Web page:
Participating dance groups parade through downtown Juneau on Saturday, June 9, 2018, the last day of Celebration 2018. (Michael Penn | Juneau Empire)

Participating dance groups parade through downtown Juneau on Saturday, June 9, 2018, the last day of Celebration 2018. (Michael Penn | Juneau Empire)

Celebration 2018 ends with song and dance

It’s over, but Celebration will be back in 2020.

Juneau’s biggest honoring of Native culture ended with a parade and multiple events Saturday. In the morning, drum beats and traditional song echoed as a parade of dance groups in traditional regalia marched through downtown.

The parade ended at Centennial Hall, where a photographer set up Celebration participants up for a group photo. Elders sat in chairs with children at their feet. A group of Native servicemen and veterans took a knee next to them. Friends, family and the middle aged took their place in the back.

With a blast of a megaphone, a photographer told the group to “think of smoked Hooligan — that’ll make you smile.”

Then, after the photo, he said, “Go dance.”

With that, another Celebration was memorialized.

This year’s event marked 36 years since the biennial Celebration started in 1982. Juneau man and Tlingit elder David Katzeek has attended Celebration since the start. He was in the middle of the panoramic photo, draped in a Chilkat blanket.

“It feels really, really good,” he said, to be gathered with friends and family, celebrating their shared culture.

Celebration has grown a lot since it started, Katzeek said. Participation has gone way up, especially from dance groups.

The elders who taught Katzeek organized the original Celebration, he said. That was held in February of 1982, a month picked to include visiting state legislators to the event, Katzeek said. It’s since moved forward in the calendar year.

While the event has grown over the years and the date has changed, Katzeek said some of the issues Native communities deal with have stayed the same. The Native community has always been a persevering one, he said. Celebration is a way to uplift one another and to demonstrate a fighting spirit.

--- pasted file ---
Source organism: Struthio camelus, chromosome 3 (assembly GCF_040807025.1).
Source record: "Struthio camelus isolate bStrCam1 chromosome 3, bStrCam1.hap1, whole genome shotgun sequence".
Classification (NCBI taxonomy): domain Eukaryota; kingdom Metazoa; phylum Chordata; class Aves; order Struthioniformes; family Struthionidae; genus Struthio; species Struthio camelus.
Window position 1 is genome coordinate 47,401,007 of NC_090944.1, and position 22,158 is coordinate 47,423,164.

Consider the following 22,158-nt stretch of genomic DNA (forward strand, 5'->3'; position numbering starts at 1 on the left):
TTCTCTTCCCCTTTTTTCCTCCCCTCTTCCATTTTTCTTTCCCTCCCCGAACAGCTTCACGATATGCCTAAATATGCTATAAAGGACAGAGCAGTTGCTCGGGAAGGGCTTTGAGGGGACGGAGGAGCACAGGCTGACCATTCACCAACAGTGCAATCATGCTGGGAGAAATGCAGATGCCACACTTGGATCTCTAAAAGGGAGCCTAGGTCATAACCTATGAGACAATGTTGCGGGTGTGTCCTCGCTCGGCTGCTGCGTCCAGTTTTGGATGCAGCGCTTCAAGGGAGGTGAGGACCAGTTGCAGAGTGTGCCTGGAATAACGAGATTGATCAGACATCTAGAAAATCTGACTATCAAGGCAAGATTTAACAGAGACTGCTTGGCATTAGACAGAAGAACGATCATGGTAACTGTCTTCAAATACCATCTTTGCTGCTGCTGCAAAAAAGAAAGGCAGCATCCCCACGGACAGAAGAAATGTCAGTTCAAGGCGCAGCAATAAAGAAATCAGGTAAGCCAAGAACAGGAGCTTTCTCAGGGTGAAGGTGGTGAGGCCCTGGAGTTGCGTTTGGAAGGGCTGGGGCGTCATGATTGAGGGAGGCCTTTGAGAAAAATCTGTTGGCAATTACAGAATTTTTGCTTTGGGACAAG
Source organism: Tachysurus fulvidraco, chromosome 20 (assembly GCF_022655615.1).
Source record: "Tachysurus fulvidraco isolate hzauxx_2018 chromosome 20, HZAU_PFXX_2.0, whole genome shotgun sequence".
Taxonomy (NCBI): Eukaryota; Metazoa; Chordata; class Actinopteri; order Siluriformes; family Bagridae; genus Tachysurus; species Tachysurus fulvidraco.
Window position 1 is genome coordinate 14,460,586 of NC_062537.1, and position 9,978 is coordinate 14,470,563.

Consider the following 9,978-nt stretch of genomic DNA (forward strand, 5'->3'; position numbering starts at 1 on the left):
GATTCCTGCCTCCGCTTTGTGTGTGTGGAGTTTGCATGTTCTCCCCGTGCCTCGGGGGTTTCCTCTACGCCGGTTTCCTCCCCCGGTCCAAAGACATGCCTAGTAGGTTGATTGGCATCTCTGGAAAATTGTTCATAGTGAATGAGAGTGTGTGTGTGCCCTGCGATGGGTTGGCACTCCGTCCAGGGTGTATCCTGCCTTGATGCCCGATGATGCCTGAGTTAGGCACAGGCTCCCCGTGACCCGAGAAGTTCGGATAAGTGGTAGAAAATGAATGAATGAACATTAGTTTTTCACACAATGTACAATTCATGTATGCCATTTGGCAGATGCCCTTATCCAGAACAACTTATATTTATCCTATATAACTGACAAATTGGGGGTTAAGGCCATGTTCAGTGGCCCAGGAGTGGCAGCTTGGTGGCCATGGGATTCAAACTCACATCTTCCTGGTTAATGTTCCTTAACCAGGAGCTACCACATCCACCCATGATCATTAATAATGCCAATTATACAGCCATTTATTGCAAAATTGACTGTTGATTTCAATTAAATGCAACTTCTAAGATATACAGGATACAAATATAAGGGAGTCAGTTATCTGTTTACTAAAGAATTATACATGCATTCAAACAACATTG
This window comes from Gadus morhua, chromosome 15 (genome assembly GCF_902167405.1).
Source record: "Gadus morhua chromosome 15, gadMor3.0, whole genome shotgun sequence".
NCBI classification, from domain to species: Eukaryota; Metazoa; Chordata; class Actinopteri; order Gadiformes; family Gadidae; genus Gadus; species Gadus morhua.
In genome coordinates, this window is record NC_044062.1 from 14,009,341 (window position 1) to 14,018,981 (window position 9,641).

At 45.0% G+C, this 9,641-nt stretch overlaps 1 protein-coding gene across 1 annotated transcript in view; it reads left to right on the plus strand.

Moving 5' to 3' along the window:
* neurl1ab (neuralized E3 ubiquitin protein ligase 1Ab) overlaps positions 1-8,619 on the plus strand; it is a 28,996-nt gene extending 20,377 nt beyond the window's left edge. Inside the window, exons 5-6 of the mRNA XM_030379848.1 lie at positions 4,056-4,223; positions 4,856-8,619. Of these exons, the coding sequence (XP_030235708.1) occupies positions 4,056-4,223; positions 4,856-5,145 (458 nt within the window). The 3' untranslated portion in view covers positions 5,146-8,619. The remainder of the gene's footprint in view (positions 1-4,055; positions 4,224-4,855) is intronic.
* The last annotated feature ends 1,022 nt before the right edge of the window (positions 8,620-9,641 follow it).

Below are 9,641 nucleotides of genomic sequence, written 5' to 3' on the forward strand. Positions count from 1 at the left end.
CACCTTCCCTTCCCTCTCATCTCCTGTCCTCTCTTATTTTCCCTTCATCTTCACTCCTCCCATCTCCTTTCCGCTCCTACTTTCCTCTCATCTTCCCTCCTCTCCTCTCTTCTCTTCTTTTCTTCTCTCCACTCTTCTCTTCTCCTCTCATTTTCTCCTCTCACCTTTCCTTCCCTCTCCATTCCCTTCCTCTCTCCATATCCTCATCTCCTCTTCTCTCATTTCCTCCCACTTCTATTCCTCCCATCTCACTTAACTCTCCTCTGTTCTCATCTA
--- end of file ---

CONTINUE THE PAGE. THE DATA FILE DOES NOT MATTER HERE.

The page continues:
“We’re still dancing, we’re still singing our songs,” Katzeek said.

One of those issues is the revitalization of Native languages. Native language use has come a long way since Celebration started, said Theo Bayou, a Tsimshian woman from Anchorage.

In the elders room at Centennial Hall, Bayou said she wasn’t allowed to speak her traditional language, Sm’álgyax, growing up. Her mother and grandmother were fluent, and she could speak Sm’álgyax when she was younger, but has since lost the ability. Now Bayou, who has been coming to Celebration since the early 1990s, takes Sm’álgyax classes taught by her daughter. Her grandchildren take the classes with her.

The younger generation is leading the revitalization of the language. That heartens Bayou.

“It really makes a difference, when you have someone that wants to take the reigns of the wagon and lead everyone on. Younger people are doing that. It’s really good to see that,” Bayou said.

Dennis Katzeek, David’s brother, said Celebration helps chart a course for the future of Tlingit, Haida and Tsimshian culture. “It awakens and stays steadfast the course that our elders have set,” Dennis said.

The singing and dancing may be over, Dennis Katzeek said, but there’s always a song somewhere if you listen. Even the trees are singing, he said.

“Each one has their own leaf structure, shape in every way. They’ll dance, they’ll have their own song because of the wind that blows through, and they sing their song for each other. There’s no tree that can sing like they do. … That’s the way our people are too, we are like that,” Dennis said.

• Contact reporter Kevin Gullufsen at 523-2228 and Follow him on Twitter at @KevinGullufsen.

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